May 21st, 2019
Business / শিল্প-বাণিজ্য
The sugar saga
July 24th, 20114,744 views

The fear that was lurking in the minds of consumers has come true. With the holy month of Ramadan remaining now less then two weeks away, the prices of most daily essentials are in the midst of yet another bout of an ascending spiral. None has the slightest clue about the termination point of the ongoing spiral; everything, as it seems, depends on the whims of the traders. In fact, barring one or two items, the prices of most essentials, with some occasional pause, have been rising in recent years. On the eve of every Ramadan, the pace of the hike, much to the discomfort of the common man, has always been fast. The governments, democratic or otherwise, have made futile attempts to rein in the same and their inability has drawn for them the flak from general consumers.

The incumbent government is no exception. For more than two and a half years, it has tried both hard and soft approaches to make the traders behave rationally so that essentials' prices remain within the reach of the common man. On its part, the government knows it well that the price issue can turn deadly during an unfavourable political climate. Unfortunately, most government moves have so far not been able to deliver the dividends, at least to the expected level. The commerce ministry has of late tried to replace the much-criticized and decades-old 'delivery order'-based trade of with 'distributorship' system with an aim to ensure smooth marketing of essentials such as edible oils and sugar, down to the upazila level at affordable prices. And the administration was in a hurry to complete the new process before Ramadan with the help of importers and refiners of these two items.

However, the latest move has, apparently, also backfired. This is particularly evident from the abnormal hike in the price of sugar and the disappearance of item from the market when the authorities concerned have been trying to enforce a price -- Tk. 65 a kilogram -- at the retail level. Incidentally, that price had earlier been agreed upon during a very recent meeting between the government officials and the traders. There is no plausible reason for short supply of sugar since the refiners and importers have sufficient quantity of the commodity in their stocks. Besides, the refiners of sugar and edible oils have assured the government of completing the distributorship network in compliance with an official directive. Yet retailers are not selling sugar and even if they do, they are asking very high price, between Tk. 75 and Tk. 80 a kg, from the consumers on the plea of their high procurement price. The situation in the case of edible oils is not as bad as sugar. The item is available in plenty but price the retailers are asking for, is much higher than the government-fixed one.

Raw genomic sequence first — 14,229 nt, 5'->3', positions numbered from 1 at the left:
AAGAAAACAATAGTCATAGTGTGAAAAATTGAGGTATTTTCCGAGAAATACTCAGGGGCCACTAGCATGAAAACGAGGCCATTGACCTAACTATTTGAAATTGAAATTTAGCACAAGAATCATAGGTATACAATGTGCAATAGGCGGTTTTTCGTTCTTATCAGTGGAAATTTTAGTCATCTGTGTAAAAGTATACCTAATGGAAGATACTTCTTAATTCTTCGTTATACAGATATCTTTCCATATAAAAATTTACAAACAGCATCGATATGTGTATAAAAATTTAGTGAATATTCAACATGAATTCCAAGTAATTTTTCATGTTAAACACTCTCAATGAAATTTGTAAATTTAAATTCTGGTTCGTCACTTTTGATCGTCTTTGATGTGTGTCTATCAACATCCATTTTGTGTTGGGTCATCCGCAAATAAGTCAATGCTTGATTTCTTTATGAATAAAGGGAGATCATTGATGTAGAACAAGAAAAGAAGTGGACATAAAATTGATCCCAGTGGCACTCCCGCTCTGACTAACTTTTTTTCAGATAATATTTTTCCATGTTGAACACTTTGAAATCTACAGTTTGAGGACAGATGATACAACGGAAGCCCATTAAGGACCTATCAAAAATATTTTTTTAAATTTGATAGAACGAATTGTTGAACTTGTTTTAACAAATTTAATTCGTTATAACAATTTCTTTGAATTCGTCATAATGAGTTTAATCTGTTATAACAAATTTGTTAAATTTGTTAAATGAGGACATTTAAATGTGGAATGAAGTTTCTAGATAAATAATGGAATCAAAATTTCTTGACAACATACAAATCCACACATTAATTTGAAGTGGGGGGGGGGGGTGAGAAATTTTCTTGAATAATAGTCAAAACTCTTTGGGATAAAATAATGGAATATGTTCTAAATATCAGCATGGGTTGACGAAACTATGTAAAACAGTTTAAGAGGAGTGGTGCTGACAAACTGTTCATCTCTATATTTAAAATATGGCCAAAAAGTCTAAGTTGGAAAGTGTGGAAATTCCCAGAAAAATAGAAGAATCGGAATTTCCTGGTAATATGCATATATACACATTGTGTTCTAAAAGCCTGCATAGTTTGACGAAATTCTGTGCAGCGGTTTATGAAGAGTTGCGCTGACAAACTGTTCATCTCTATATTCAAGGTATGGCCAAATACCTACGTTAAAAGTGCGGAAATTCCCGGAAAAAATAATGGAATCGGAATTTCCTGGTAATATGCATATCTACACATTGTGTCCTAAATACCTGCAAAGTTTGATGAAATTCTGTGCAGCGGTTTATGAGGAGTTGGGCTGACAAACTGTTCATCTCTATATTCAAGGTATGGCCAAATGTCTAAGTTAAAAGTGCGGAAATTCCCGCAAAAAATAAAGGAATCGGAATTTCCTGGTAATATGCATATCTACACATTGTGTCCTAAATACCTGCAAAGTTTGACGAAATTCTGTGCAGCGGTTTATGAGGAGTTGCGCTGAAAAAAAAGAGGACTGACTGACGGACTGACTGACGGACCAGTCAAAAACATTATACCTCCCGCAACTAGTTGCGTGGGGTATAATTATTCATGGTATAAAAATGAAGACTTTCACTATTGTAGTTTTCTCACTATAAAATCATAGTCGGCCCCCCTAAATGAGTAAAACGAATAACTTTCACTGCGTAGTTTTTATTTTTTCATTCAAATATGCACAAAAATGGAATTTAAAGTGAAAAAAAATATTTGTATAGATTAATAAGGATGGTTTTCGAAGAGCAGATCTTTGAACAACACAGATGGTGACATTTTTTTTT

The ongoing development over the price of essentials is nothing new. It had also happened on several occasions in the past. The traders during their meetings with the ministers and high government officials make promises only to ignore the same later, rather deliberately. The businesses do hardly give true information to the government. A case in point is the appointment of dealers under the recently-introduced distributorship system. Most millers are yet to build their own network though they have assured the government of completing the same before the month of Ramadan. It is also evident that they have played foul with normal price and marketing of edible oil and sugar.

Consumers, particularly those belonging to the low and fixed-income groups, are damn angry over an unbridled and continuous hike in the prices of essentials. Yet they are helpless in the face of all the machinations of some unscrupulous traders who rule the roost in the market and the government's failure to aptly counter those. Some people suggest stern actions against rogue traders. But such actions taken in the past, proved to be counter-productive. There is no denying that keeping prices within the consumers' reach is a tough job when the market distortions are galore. Introduction of statutory rationing system for such groups of people may be considered by many as an effective answer. But this system in all likelihood will in all likelihood collapse within a short period mainly because of high incidence of corruption and wastage. Then how to deal with price problem? It is the job of the government to find an answer to this million-dollar question.